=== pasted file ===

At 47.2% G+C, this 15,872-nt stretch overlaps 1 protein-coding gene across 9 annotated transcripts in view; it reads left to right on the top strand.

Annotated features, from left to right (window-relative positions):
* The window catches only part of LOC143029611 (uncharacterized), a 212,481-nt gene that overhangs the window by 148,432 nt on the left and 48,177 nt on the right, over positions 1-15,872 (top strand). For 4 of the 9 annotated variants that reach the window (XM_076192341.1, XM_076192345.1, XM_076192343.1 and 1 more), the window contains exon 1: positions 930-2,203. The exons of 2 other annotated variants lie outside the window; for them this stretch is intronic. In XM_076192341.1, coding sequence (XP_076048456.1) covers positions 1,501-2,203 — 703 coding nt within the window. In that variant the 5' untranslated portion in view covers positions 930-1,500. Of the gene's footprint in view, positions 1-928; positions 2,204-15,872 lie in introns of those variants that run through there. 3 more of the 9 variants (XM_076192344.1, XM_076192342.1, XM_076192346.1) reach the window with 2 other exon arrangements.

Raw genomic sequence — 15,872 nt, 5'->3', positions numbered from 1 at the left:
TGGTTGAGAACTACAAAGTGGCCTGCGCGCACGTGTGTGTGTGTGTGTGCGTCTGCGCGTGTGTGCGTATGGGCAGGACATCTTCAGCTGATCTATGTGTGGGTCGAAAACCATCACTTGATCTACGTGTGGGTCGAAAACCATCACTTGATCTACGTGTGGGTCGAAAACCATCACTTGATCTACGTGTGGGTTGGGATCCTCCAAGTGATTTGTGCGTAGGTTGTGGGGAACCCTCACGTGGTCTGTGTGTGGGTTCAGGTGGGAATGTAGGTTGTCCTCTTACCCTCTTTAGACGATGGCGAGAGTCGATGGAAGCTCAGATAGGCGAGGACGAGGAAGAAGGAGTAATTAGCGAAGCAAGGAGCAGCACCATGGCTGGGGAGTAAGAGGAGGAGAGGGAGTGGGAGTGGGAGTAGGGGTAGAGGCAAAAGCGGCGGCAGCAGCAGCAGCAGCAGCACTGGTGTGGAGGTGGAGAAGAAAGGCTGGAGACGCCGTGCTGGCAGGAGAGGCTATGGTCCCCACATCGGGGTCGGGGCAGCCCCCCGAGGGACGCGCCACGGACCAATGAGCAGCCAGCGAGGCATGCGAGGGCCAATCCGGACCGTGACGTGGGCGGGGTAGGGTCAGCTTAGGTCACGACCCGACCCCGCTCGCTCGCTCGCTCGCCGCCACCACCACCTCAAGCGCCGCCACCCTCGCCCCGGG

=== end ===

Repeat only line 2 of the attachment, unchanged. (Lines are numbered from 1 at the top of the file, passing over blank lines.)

Annotated features, from left to right (window-relative positions):